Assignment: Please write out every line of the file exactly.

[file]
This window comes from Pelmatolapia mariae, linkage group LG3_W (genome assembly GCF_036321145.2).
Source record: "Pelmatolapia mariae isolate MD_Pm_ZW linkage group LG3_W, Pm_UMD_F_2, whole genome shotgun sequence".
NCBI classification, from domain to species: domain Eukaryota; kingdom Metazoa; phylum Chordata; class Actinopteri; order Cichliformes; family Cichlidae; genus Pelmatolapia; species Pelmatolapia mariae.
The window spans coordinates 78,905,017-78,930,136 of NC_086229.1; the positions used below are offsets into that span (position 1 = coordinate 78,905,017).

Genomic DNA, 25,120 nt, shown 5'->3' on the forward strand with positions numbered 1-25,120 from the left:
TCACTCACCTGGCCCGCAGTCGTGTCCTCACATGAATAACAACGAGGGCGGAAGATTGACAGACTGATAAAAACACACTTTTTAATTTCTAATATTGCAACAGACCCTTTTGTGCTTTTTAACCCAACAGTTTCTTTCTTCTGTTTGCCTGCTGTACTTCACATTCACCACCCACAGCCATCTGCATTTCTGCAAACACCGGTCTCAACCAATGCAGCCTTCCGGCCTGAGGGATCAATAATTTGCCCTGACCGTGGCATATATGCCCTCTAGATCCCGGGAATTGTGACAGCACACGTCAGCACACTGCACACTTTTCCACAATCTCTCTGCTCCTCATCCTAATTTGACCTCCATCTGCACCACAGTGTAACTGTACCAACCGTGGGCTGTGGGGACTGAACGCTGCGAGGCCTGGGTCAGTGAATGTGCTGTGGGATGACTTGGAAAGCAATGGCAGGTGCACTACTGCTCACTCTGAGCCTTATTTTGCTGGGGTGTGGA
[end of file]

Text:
This window comes from Pelmatolapia mariae, linkage group LG3_W (genome assembly GCF_036321145.2).
Source record: "Pelmatolapia mariae isolate MD_Pm_ZW linkage group LG3_W, Pm_UMD_F_2, whole genome shotgun sequence".
NCBI classification, from domain to species: domain Eukaryota; kingdom Metazoa; phylum Chordata; class Actinopteri; order Cichliformes; family Cichlidae; genus Pelmatolapia; species Pelmatolapia mariae.
The window spans coordinates 78,905,017-78,930,136 of NC_086229.1; the positions used below are offsets into that span (position 1 = coordinate 78,905,017).

Genomic DNA, 25,120 nt, shown 5'->3' on the forward strand with positions numbered 1-25,120 from the left:
TCACTCACCTGGCCCGCAGTCGTGTCCTCACATGAATAACAACGAGGGCGGAAGATTGACAGACTGATAAAAACACACTTTTTAATTTCTAATATTGCAACAGACCCTTTTGTGCTTTTTAACCCAACAGTTTCTTTCTTCTGTTTGCCTGCTGTACTTCACATTCACCACCCACAGCCATCTGCATTTCTGCAAACACCGGTCTCAACCAATGCAGCCTTCCGGCCTGAGGGATCAATAATTTGCCCTGACCGTGGCATATATGCCCTCTAGATCCCGGGAATTGTGACAGCACACGTCAGCACACTGCACACTTTTCCACAATCTCTCTGCTCCTCATCCTAATTTGACCTCCATCTGCACCACAGTGTAACTGTACCAACCGTGGGCTGTGGGGACTGAACGCTGCGAGGCCTGGGTCAGTGAATGTGCTGTGGGATGACTTGGAAAGCAATGGCAGGTGCACTACTGCTCACTCTGAGCCTTATTTTGCTGGGGTGTGGA